Man of the Match for the umpteenth time

HE must have run out of space, storing the Man of the Match trophies won over the years. But knowing Sachin Tendulkar, he would not mind acquiring a storehouse for the purpose. For he still has many more years of cricket left in him and many more trophies to be added to his collection.

What strikes one most is his humility. When you ask him about his knock, Tendulkar talks of V. V. S. Laxman's brilliance. "He was too good,'' he says. A man who himself makes batting look so easy admires Laxman from the other end. He gives the impression of being happy essentially because Laxman too gets runs.

The desire to score more and more is what sets Tendulkar apart. His determination is unbelievable and his second fifty contained just one six. It was not that he was playing for his century. He was, as always, playing for his team.

"My aim was to just hang in there and allow batsmen around me to play their natural game. It was important for me to bat till the end and in any case the pitch had become slow and they were bowling tight. Sometimes you have to make minor adjustments,'' said Tendulkar.

Minor adjustments, yes, but his focus remained fierce. These days, Tendulkar has cut out some strokes, the punch for example, in the interests of the team.

Tendulkar's century, his 35th in one-day internationals and seventh against Australia, was well-timed. There had been worries about his loss of form after the failure in the Tests against New Zealand but the master chose to speak through his bat. The century was a delight no doubt.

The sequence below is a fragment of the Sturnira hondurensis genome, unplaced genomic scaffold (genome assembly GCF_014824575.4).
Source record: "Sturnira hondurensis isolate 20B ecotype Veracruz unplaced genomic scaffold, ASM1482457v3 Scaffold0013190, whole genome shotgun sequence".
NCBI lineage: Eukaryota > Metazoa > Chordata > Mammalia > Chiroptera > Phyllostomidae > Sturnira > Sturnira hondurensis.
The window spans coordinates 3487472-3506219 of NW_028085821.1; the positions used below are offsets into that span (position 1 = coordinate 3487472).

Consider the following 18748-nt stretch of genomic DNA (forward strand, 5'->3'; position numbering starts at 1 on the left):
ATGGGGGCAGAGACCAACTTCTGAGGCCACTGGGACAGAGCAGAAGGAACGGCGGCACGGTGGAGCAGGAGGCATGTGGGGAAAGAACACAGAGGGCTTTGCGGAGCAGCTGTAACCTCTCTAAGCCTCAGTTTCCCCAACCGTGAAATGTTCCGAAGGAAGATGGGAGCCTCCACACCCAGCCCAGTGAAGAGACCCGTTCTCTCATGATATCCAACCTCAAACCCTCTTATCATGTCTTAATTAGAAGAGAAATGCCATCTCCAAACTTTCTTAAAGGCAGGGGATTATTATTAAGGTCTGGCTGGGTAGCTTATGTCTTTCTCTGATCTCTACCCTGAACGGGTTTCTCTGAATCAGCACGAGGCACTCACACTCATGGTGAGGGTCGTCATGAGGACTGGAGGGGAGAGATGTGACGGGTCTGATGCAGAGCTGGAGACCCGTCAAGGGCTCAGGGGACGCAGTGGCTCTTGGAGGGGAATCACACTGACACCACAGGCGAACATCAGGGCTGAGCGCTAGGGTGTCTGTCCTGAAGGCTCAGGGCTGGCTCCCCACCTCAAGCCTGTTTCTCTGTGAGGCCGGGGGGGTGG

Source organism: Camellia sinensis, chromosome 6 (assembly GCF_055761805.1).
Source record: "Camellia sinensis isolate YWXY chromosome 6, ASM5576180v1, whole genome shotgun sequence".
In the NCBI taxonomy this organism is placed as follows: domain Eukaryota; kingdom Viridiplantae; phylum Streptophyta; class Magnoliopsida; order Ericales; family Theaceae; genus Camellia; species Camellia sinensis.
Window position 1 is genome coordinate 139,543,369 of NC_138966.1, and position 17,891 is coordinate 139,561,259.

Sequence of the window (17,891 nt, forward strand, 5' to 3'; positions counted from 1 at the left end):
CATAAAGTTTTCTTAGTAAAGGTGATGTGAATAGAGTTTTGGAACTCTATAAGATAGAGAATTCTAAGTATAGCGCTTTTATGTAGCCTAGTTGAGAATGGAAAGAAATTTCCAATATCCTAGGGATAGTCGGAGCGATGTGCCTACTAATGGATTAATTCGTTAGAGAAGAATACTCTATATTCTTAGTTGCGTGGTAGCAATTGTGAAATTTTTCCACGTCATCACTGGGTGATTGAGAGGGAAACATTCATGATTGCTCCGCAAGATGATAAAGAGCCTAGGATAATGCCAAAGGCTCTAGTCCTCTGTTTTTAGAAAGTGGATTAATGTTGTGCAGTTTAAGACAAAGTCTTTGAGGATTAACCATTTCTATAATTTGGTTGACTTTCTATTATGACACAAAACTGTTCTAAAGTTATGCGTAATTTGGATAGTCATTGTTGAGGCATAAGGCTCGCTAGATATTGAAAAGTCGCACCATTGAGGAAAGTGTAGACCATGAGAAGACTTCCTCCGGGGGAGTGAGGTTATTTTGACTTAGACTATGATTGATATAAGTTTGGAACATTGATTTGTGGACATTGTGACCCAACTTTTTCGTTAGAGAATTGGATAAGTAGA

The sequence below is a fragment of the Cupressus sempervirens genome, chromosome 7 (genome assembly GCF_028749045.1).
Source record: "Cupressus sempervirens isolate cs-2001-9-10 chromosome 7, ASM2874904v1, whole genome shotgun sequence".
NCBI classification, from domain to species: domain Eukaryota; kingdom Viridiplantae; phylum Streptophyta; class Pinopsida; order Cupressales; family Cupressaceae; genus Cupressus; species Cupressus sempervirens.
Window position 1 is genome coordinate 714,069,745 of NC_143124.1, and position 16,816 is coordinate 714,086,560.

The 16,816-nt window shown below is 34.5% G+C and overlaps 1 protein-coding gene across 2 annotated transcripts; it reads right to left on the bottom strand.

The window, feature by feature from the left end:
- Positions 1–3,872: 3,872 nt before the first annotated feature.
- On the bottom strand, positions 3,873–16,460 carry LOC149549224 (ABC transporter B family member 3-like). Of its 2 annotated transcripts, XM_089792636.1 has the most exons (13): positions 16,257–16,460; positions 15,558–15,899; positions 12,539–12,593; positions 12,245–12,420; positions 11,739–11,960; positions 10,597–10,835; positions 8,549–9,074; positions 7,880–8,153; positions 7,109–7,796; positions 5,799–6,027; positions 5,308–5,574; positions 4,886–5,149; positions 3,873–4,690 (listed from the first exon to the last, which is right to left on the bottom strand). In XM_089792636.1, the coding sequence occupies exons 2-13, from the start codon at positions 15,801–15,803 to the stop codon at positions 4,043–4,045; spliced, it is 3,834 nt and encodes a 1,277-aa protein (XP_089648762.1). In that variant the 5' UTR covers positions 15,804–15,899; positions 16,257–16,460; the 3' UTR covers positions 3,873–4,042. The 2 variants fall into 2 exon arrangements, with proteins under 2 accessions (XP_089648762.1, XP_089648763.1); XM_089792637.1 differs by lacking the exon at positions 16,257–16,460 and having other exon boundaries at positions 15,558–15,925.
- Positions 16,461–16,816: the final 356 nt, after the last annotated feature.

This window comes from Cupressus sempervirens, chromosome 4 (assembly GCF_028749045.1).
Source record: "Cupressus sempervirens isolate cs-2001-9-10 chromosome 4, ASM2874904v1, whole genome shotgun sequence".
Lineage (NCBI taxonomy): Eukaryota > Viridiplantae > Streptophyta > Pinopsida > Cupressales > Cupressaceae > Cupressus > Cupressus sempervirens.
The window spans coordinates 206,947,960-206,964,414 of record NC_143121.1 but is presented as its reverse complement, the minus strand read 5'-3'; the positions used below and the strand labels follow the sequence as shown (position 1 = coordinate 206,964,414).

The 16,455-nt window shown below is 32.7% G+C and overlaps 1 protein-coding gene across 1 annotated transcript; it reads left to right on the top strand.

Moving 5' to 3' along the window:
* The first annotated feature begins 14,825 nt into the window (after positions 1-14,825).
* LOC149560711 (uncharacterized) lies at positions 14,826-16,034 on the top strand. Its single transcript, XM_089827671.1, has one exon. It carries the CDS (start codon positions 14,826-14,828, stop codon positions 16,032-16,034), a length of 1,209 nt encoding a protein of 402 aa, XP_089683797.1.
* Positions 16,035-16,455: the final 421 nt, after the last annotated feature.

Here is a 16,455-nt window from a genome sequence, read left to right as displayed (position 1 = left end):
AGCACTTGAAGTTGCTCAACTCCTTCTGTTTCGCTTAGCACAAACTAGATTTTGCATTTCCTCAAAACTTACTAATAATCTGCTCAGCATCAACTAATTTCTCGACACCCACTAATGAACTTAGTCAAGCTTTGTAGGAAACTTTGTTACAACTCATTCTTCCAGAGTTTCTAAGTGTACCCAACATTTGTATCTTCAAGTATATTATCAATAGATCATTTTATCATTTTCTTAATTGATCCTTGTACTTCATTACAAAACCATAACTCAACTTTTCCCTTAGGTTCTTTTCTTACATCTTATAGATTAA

"I wanted to play a big innings because this is the start of the tri-series,'' said Tendulkar and he did not let his fans down. He saw Virender Sehwag fall cheaply but in Laxman he found just the right partner. They ran the singles splendidly and inspired each other to play entertaining innings.

Tendulkar did not encourage any suggestions that he was on a revenge mission against an opposition which had thrashed India soundly twice in the last World Cup. "I always look ahead and there's no need to play rash strokes just for the sake of playing shots,'' he said of his game plan as he played the ball on merit and hit his first century at the Roop Singh Stadium.

The Man of the Match award was a befitting honour for his work even though Laxman too could have had a share of the limelight. Tendulkar was Man of the Match but Laxman, with his strokeful century, was not far behind.